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Liberty Lecture Series program features 'Politics and Media'

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Click to enlarge,  Chad Adams talks about "Politics and Media" while taking part in the Liberty Lecture Series at Central Carolina Community College.

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Chad Adams talks about "Politics and Media" while taking part in the Liberty Lecture Series at Central ... (more)

05.06.2016College & CommunityCollege General

SANFORD - Getting an accurate perspective on political issues is becoming harder than ever before as media become fragmented, influenced by distinct agendas and focused on drawing attention, according to former Lee County Commissioner Chad Adams, speaking on April 21 at the Dennis A. Wicker Civic Center.

"Politics and Media" was part of the Liberty Lecture Series at Central Carolina Community College.

Focusing on three hot-button political issues -- global warming, green energy, and North Carolina's recent passage of House Bill 2 -- Adams gave his assessment of how media can promote one side of an issue while avoiding other important questions.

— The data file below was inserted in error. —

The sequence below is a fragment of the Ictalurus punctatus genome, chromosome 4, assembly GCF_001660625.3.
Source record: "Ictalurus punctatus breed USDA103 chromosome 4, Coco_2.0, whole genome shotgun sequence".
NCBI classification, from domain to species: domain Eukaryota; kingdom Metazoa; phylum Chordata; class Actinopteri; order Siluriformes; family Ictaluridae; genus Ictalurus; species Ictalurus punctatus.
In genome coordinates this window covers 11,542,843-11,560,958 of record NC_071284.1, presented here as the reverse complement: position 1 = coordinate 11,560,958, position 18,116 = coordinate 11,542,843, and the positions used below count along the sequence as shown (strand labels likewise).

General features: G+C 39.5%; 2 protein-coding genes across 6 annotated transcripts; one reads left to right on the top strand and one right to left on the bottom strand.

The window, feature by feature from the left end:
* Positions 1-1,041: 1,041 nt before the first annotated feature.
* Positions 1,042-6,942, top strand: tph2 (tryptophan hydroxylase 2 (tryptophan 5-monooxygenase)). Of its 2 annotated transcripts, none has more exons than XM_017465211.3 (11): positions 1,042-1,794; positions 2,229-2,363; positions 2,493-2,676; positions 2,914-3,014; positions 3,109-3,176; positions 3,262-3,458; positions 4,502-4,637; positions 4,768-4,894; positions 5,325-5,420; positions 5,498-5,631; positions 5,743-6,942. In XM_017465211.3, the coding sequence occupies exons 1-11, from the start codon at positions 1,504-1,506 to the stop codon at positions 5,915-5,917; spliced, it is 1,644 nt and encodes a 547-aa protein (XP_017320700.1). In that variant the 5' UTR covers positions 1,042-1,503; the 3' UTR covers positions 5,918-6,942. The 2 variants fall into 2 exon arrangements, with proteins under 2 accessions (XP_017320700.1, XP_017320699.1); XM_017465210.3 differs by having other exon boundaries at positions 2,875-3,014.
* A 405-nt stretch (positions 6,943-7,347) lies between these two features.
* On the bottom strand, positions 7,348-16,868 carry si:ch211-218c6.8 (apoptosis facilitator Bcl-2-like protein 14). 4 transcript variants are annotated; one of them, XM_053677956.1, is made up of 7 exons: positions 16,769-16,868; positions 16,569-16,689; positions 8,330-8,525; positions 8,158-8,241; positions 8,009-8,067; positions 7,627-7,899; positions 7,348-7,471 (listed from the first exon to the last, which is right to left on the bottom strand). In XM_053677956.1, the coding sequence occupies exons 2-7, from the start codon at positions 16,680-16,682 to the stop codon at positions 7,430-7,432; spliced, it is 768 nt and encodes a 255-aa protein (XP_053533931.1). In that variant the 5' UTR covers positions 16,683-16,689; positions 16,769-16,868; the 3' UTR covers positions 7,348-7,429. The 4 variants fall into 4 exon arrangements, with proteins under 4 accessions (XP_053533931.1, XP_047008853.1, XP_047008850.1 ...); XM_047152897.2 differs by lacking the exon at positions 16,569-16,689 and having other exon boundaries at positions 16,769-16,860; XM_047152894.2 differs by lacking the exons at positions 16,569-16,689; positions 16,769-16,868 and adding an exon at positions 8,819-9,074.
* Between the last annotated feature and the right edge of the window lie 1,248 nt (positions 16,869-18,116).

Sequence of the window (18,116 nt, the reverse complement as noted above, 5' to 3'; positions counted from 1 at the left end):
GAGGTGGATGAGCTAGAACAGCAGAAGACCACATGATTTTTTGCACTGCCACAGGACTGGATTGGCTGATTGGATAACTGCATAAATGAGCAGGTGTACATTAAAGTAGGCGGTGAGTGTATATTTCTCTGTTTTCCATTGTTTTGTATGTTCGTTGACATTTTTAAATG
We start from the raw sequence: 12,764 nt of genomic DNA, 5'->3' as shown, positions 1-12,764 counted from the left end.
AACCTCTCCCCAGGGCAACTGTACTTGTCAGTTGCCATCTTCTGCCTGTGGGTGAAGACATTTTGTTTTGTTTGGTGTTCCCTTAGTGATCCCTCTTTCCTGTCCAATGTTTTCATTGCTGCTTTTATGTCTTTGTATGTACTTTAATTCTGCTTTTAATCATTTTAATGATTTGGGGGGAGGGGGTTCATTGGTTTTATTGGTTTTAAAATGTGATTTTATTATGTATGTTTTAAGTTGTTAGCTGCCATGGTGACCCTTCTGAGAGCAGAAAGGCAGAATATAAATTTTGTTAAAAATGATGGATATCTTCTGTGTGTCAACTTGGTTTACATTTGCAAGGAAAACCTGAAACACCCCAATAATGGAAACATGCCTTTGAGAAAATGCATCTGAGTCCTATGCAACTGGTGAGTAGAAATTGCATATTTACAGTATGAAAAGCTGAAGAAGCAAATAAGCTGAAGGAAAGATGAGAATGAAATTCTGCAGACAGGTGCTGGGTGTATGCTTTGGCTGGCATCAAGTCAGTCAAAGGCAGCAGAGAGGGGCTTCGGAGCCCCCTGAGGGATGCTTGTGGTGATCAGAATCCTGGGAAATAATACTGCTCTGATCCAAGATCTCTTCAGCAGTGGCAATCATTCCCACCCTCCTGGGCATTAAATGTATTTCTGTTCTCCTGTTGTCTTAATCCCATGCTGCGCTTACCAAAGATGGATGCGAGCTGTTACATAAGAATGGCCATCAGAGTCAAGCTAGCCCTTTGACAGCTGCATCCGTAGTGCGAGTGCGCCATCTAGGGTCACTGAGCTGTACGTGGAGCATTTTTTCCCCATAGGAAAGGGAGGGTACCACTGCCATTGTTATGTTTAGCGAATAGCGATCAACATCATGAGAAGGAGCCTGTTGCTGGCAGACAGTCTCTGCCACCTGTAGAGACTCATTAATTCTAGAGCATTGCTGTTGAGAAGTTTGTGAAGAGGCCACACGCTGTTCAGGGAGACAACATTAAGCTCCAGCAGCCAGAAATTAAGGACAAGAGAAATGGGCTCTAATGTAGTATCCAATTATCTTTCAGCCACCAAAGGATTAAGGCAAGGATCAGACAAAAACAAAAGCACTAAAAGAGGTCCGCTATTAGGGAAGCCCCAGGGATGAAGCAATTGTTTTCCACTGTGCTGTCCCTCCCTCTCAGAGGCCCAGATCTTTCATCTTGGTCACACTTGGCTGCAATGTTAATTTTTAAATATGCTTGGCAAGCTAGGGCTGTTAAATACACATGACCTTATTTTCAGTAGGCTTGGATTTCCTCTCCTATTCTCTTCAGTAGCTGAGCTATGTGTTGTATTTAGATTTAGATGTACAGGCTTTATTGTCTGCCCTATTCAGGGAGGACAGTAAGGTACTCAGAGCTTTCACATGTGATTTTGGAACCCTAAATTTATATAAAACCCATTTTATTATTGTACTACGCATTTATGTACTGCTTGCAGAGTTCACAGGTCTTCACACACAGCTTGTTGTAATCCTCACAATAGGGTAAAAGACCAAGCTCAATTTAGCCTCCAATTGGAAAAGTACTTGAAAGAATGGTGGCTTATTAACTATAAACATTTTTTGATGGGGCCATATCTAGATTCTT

In the case of green energy, Adams said the typical media spin emphasizes feel-good messages and how green energy is clean to produce. But what media ignore are questions like how much land is required to generate alternative energy and how expensive is it to produce.

Adams, who currently is host of the internet radio program, "The Chad Adams Show on the Daily Pundit Network," said those kind of issues are important to consider when cheap, abundant energy is what drives the economy.

He encouraged his audience to research the facts; understand that branding is an inevitable part of news, politics, and marketing; and be discerning while consuming media.

"Sadly, news is about attention, a lot of times, more than it is actual news," Adams said. "I routinely get [on my phone] ... some big news flash. It's not a news flash. Kim Kardashian said something today. I don't care.

"What news is and what news was is very different."

One of the growing challenges, Adams said, is the exploding number of news outlets, including social media like blogs, Facebook, and Twitter. While new media offer benefits as well, their shorter formats -- just 140 characters in the case of Twitter -- and the lack of fact checking performed by traditional media make it harder to get reliable information.

"A lot of it is unverified," Adams said, "so you can say pretty much anything you want."

Adams' presentation was the third and final in this year's Liberty Lecture Series. It followed lectures by N.C. State professors Andrew Taylor titled "American Republic" and Ann Egalite on "School Choice: Landscape, Theory and Research."